Following Karni's seminal work, Walker and other researchers have recently provided gradually convincing evidence that sleep is critical for the consolidation-based enhancement (CBE) of motor sequence learning. Studies in our laboratory using a motor adaptation paradigm, however, show that CBE can also occur after the simple passage of time, suggesting that sleep effects on memory consolidation are task-related, and possibly dependent on anatomically dissociable circuits.
Oxford Studies in Epistemology is a biennial publicaton which offers a regular snapshot of state-of-the-art work in this important field. Under the guidance of a distinguished editorial board composed of leading philosophers in North America, Europe and Australasia, it publishes exemplary papers in epistemology, broadly construed. Topics within its purview include: *traditional epistemological questions concerning the nature of belief, justification, and knowledge, the status of scepticism, the nature of the a priori, etc; *new developments in epistemology, including movements such as (...) naturalized epistemology, feminist epistemology, social epistemology, and virtue epistemology, and approaches such as contextualism; *foundational questions in decision-theory; *confirmation theory and other branches of philosophy of science that bear on traditional issues in epistemology; *topics in the philosophy of perception relevant to epistemology; *topics in cognitive science, computer science, developmental, cognitive, and social psychology that bear directly on traditional epistemological questions; and *work that examines connections between epistemology and other branches of philosophy, including work on testimony and the ethics of belief. Anyone wanting to understand the latest developments at the leading edge of the discipline can start here. (shrink)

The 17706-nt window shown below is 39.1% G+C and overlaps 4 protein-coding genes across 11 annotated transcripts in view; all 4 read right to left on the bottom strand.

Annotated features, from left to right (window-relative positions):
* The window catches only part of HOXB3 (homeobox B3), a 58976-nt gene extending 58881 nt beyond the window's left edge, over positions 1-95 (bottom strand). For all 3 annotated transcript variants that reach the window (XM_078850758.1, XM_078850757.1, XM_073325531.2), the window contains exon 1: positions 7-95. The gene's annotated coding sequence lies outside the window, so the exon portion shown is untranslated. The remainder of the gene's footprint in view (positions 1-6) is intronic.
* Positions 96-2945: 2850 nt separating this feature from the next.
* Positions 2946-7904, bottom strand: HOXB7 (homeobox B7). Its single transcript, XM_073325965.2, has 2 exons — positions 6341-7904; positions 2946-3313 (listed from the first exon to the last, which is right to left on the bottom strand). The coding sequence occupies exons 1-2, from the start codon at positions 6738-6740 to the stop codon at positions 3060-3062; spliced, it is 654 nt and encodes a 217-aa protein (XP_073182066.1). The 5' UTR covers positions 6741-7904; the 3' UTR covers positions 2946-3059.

Oxford Studies in Epistemology is a biennial publicaton which offers a regular snapshot of state-of-the-art work in this important field. Under the guidance of a distinguished editorial board composed of leading philosophers in North America, Europe and Australasia, it will publish exemplary papers in epistemology, broadly construed. Topics within its purview include: *traditional epistemological questions concerning the nature of belief, justification, and knowledge, the status of scepticism, the nature of the a priori, etc; *new developments in epistemology, including movements such (...) as naturalized epistemology, feminist epistemology, social epistemology, and virtue epistemology, and approaches such as contextualism; *foundational questions in decision-theory; *confirmation theory and other branches of philosophy of science that bear on traditional issues in epistemology; *topics in the philosophy of perception relevant to epistemology; *topics in cognitive science, computer science, developmental, cognitive, and social psychology that bear directly on traditional epistemological questions; and *work that examines connections between epistemology and other branches of philosophy, including work on testimony and the ethics of belief. Anyone wanting to understand the latest developments at the leading edge of the discipline can start here. (shrink)